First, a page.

this blog entry has been updated
The Hamilton Spectator has devoted a big chunk of today's issue to light rail transit (LRT).
First, an in-depth front-page report by Meredith MacLeod investigates whether and why Mayor Bob Bratina and some councillors seem to have lost their enthusiasm for LRT.
Following up on Bratina and city manager Chris Murray's claim that developers aren't showing any interest, MacLeod surveys a broad swath of Hamilton's business and development community and finds lots of support, mingled with frustration at the mixed signals from Hamilton's leadership.
So if LRT is so important to the city's economic development, why aren't developers swooping in with plans and cash in hand?
That's easy to explain, says developer David Blanchard, whose company owns a lot of property along the line.
"No one is going to run in and buy up all this stuff on a dream."
Until there are commitments and timelines in place, developers won't sink money into buying property, he says.
In fact, after talking to Blanchard, Mark Chamberlain, the Chamber of Commerce, the Realtors Association of Hamilton-Burlington, the Hamilton-Halton Home Builders Association (which calls LRT "an absolute must") and others, the only developers MacLeod found who aren't strongly in support of LRT are Vince Molinaro, who wants the city to focus on intensification at the waterfront, escarpment and Ancaster, and Tyler McDiarmid of Vrancor, who wants the city to concentrate on the James Street GO station to attract GTA commuters.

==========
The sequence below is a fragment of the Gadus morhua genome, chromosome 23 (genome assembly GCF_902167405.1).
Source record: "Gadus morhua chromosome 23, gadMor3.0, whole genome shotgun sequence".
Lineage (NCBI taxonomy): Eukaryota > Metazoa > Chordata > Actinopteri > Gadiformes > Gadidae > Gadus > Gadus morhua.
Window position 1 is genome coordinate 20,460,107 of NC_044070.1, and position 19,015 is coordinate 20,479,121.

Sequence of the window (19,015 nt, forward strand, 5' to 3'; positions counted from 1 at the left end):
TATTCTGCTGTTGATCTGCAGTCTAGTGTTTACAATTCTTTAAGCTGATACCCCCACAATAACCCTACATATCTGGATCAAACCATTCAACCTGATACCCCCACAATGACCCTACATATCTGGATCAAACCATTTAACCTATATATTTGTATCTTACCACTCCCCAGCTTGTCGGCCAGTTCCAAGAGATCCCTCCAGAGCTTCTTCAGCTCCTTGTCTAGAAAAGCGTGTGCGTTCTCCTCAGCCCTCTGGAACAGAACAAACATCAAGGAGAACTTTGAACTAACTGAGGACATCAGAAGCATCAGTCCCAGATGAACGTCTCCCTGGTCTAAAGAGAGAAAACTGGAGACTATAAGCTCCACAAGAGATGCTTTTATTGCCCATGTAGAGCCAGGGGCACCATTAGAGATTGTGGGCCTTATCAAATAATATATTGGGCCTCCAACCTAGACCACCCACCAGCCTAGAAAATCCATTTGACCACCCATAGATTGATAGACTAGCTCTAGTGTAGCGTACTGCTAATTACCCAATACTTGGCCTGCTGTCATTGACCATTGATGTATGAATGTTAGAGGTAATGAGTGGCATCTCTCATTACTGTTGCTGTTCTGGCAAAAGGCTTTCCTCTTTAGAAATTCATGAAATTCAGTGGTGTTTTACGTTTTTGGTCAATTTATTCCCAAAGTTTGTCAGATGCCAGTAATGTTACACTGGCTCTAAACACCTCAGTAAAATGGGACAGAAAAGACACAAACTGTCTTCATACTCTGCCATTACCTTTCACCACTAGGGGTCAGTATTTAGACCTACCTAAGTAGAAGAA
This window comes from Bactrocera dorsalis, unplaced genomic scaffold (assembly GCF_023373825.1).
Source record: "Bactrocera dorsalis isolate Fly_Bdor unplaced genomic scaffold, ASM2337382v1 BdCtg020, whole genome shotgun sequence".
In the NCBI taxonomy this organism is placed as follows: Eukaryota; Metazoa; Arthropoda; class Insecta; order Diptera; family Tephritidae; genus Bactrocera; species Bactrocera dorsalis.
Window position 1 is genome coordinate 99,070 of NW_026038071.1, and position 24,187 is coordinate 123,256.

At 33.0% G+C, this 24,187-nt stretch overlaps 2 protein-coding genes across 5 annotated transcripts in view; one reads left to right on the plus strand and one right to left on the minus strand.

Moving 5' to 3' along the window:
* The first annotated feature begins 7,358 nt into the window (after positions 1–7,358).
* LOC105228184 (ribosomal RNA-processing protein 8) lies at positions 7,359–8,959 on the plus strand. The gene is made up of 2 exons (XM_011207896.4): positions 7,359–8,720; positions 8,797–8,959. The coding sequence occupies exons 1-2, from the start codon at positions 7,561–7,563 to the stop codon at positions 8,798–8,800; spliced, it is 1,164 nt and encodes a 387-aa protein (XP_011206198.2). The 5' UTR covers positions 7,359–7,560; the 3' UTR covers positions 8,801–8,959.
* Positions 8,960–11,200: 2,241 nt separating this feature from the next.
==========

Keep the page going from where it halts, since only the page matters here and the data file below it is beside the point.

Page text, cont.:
The Spec editors also took the rare step of publishing a front-page editorial challenging Hamilton's leaders not to squander the opportunity to build LRT through a lack of conviction. "If that happens," writes Howard Elliott on behalf of the editorial board, "it will be a mistake of historic proportions."
He writes, "the mayor and senior staff are either misinformed, or not listening" when they claim that Hamilton's business community is not interested in LRT.
The editorial concludes, "LRT is working in mid-sized cities across North America. It can work here, too, but that will require stronger leadership than we've seen so far."
Update: Updated to note that Molinaro wants to see intensification at the waterfront, escarpment and Ancaster, not just Ancaster. You can jump to the changed paragraph.
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